The first feature is the speaking mode: it can be isolated (the words are pronounced in isolation with pauses between two successive words), connected (usually used when spelling names or giving phone numbers digit by digit), or continuous (fluent speech).
With the three speaking modes, the speech input can be spontaneous or read (scripted speech for data entry by computer operators or a text dictated to a secretary from a manuscript document).
It is obvious that the speech production rate varies from one speaker to another. The speaking rate depends on the exploitation conditions in particular due to stressful operating conditions such as adverse physical environments. The speaking rate can be slow, normal or fast. This may be measured by the statistical distribution of the average number of speech frames within a given set of sentences. If the performance result is obtained with a particular speaking rate that is not used during the exploitation it has to be specified. A tool may be required by the application developer to measure speaking rate.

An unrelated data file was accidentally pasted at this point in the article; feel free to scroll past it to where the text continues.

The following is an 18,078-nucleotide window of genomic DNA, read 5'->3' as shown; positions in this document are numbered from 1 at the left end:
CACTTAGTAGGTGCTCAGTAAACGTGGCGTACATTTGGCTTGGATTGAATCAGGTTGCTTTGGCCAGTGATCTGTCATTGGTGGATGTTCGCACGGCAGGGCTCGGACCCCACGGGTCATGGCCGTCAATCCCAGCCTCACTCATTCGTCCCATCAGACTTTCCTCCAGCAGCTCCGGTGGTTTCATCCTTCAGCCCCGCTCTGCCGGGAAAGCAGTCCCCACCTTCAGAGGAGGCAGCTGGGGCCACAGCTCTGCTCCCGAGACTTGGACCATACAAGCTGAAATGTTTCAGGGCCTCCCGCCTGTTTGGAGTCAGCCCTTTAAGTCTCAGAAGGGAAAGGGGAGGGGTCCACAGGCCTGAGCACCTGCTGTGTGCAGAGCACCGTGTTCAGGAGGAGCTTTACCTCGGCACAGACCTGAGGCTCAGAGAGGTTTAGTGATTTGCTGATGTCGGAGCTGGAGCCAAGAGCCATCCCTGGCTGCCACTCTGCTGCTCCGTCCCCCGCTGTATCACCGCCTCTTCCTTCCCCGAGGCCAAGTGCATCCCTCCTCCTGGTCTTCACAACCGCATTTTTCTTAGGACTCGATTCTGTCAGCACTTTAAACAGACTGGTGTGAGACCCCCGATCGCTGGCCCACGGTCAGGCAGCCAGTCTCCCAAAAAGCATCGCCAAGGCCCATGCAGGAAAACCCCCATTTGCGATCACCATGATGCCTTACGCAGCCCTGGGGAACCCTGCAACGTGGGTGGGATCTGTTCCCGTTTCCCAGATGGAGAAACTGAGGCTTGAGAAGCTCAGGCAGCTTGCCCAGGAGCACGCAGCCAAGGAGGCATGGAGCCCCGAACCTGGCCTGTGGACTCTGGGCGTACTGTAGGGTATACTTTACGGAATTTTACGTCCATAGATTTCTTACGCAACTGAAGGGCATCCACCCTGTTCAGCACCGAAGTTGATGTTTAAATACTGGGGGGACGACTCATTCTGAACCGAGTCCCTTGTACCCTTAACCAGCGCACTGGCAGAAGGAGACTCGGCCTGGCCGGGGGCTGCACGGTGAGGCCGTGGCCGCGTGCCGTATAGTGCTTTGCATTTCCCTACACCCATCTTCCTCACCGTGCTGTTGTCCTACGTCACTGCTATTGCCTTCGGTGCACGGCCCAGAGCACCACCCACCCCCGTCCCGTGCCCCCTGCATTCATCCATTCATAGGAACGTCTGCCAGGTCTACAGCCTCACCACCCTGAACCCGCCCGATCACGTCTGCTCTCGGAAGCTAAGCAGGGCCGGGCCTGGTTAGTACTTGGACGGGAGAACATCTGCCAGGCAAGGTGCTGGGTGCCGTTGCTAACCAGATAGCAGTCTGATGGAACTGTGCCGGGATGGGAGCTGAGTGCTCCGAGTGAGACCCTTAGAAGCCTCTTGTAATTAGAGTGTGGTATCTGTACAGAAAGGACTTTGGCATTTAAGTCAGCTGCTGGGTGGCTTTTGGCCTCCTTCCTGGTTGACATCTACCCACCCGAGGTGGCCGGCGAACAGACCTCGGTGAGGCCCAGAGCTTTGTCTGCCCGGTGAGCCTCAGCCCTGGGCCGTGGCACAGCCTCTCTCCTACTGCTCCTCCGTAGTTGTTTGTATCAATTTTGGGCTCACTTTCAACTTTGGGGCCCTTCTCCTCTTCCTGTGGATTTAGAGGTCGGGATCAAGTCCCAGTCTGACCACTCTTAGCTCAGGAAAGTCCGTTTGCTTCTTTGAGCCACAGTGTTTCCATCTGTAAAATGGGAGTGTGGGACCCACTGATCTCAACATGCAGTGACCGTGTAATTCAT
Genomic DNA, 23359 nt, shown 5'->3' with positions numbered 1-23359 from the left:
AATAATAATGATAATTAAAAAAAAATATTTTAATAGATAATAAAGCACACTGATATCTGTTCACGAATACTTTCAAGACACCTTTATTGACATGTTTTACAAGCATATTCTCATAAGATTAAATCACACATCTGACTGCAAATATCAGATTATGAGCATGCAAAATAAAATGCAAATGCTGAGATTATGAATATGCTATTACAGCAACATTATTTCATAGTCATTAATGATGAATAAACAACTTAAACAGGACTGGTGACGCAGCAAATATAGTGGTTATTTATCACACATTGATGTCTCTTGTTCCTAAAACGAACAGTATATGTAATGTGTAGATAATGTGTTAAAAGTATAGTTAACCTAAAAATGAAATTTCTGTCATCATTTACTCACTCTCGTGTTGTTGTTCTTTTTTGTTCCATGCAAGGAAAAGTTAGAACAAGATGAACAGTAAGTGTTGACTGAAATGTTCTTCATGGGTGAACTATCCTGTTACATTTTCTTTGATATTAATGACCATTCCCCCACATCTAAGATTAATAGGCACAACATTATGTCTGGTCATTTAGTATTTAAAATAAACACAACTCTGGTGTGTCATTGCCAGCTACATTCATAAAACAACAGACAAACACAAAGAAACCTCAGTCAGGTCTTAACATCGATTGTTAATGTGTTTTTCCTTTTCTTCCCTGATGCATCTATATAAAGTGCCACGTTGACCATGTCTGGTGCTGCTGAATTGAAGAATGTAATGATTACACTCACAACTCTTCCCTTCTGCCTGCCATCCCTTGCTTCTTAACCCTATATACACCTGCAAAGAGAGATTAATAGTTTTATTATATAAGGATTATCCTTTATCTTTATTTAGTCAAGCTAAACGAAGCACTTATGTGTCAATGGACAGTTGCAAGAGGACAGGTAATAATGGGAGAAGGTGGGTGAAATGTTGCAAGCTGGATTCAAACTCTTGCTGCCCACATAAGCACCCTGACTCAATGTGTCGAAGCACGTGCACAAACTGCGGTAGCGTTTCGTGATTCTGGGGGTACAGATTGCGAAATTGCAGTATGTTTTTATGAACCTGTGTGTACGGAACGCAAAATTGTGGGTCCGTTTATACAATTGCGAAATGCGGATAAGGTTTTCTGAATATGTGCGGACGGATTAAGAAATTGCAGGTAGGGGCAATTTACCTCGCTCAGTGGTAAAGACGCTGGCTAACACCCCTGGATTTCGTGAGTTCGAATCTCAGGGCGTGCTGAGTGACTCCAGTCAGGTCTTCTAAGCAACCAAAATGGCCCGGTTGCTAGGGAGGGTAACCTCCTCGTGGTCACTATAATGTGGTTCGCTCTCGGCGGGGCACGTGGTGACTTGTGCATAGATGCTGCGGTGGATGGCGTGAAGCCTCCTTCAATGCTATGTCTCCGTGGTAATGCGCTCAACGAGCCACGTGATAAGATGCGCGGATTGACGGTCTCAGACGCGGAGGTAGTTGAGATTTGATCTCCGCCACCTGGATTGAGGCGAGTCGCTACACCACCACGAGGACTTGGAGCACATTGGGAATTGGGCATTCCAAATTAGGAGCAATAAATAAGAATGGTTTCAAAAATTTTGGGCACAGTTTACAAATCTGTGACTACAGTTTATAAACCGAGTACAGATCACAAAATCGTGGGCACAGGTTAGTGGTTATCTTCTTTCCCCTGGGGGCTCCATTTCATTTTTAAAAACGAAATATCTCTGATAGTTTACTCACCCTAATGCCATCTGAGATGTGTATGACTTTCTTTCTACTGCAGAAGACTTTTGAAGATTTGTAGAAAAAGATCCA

The users are likely to produce acoustic sounds that are not relevant to the application, such as cough, sneeze, clearing one's throat, lip smacks, clicks, etc. These extra-linguistic phenomena (or non linguistic phenomena) may be considered as part of the speech modelling (implementation of the rejection mode described below), or may be tackled at the linguistic level or other higher levels.
The application developer has to know if these phenomena are handled or not, and how to tune the system for that purpose if any intervention is needed.